Nostalgia Tripping: remembering Regent Park
Oak Street, running through the middle of the north section of Regent Park, is one of the oldest streets in Toronto. As with the neighbourhood itself, it has witnessed substantial changes in the last sixty years, and is currently in the process of transformation.
Like the surrounding area, it has mostly been associated with poverty and poor planning, stemming from what, according to John Sewell, was originally intended to be an idyllic combination of urban renewal and social reform. The Toronto version of postwar social reform dictated that existing neighbourhoods be razed and replaced instead of revitalized in less drastic ways.
There are, of course, other streets in this oft-stigmatized neighbourhood, but Oak was at the core of the concerns of the social reformers in the late 1940s. It marked the centre of what they referred to as a "blighted area," a sore on the map of a thriving, postwar city, whose inhabitants were gradually relocating to the expanding suburbs.
This "blemish," known as Cabbagetown before its rechristening as Regent Park (Sewell asserts that the renewed area was named after the prestigious Regent's Park in London, UK), was bounded by Gerrard Street to the north, Dundas Street to the south, Parliament Street to the east, and the Don River in the west. As a volunteer at the Cabbagetown/Regent Park Community Museum, to me, it's clear that even to this day, the name has been a source of much debate, controversy, and acrimony.
Rhe most vocal proponents of these traditional boundaries of the newly planned neighbourhood were Hugh Garner, the writer of Cabbagetown, and J.V. McAree, the writer of Cabbagetown Store, the latter of whom stated that the new name was "properly disallowed and resented" by the old Cabbagetowners.
According to Goad's 1890 Fire Insurance Atlas of Toronto and the 1894 map above, Oak Street was laid out from Parliament Street in the west to the Don River in the east. Its inhabitants were skilled and unskilled workers, who, like their neighbours living on other streets in the neighbourhood, were employed in nearby factories and other commercial enterprises. Some of their places of employment included Gooderham and Worts Distillery and the Gerhard Heintzman Piano Company (amongst others).
Archival photographs reveal that, architecturally speaking, the houses on Oak bear a close resemblance to the residential dwellings located north of Gerrard. According to George Rust-D'Eye's Cabbagetown Remembered, however, the area south Gerrard of was dominated by mostly one- and one-and-a-half story frame structures, known as "workers' cottages," built towards the end of the nineteenth century, when there were no building permits or minimum building standards.
As a result, they were of very poor quality, and by the end of World War I, they started to deteriorate. These houses had no insulation and tended to be cold in winter and hot in the summer. Most Cabbagetowners were tenants, and the absentee landlords, living outside of the area, rarely maintained their properties.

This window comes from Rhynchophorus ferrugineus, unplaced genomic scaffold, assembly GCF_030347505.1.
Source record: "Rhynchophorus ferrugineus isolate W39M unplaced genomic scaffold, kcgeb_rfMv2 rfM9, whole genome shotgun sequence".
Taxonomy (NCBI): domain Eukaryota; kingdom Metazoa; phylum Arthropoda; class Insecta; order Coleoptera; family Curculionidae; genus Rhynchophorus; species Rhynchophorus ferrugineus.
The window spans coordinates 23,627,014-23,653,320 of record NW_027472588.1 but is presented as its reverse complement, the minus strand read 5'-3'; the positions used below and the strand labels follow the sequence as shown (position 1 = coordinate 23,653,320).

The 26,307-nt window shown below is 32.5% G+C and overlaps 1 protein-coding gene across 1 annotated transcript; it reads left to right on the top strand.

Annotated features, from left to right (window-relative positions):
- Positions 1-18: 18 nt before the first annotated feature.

In 1957, the National Film Board released a documentary entitled Farewell Oak Street, narrated by Lorne Greene. The short black and white film depicts a working-class family, who are relocated from their substandard, nineteenth-century dwelling, and transferred to a bright, spacious apartment equipped with the latest conveniences of postwar life. The narrator informs us that they were forced to live "for the lack of anything better, not by choice."
He's alluding to the shortage of housing Toronto experienced after the war, and the film depicts the effects of a lack of suitable living space: lack of privacy, overcrowding, and generally, unhealthy living conditions -- all of which putatively lead to the disintegration of a proper family life. White-Picket Dreams, a short CBC documentary from the late 1940s that mentions Regent Park, illustrates the historical and social context in question well -- here was the marriage of two ideologies, slum clearance and urban renewal.
According to the J.E. Hoare's plan for Regent Park, Oak Street was originally designed as a through street, but it was eventually closed off in the centre of the neighbourhood. Still its east and west ends remained. This insular plan was in tune with the ideals of the influential Garden City movement from the UK, which dictated that houses should be free-standing, with no relationship to the street.
Such a plan appealed to the Housing Authority of Toronto, which wanted to create green space where there had been none before. Over time, however, parking lots colonized the parkland, and the fact that the inner streets did not connect to the municipal roads outside of the area made it challenging for emergency services and visitors to navigate. More importantly, closing off Oak and the rest of inner streets greatly contributed to the physical and social isolation of Regent Park residents. Many believe that this is one of the primary reasons why the project ultimately failed as a social experiment.
The revitalization plan, announced in 2005, stipulates that Oak, like other streets, is to be reconstructed as a thorough road.
Let us hope that the new approach of constructing mixed-income communities in the place of failed urban and social reforms is able to recreate and sustain Regent Park as a livable neighbourhood.
Photographs of Oak Street and J. E. Hoare's plan for Regent Park are from the Toronto Archives, with fond and series information located at the bottom of the image. 1894 Toronto Map sourced from the Wikimedia Commons. And, the photo of a Regent Park apartment building is by Erik Twight of Flickr.
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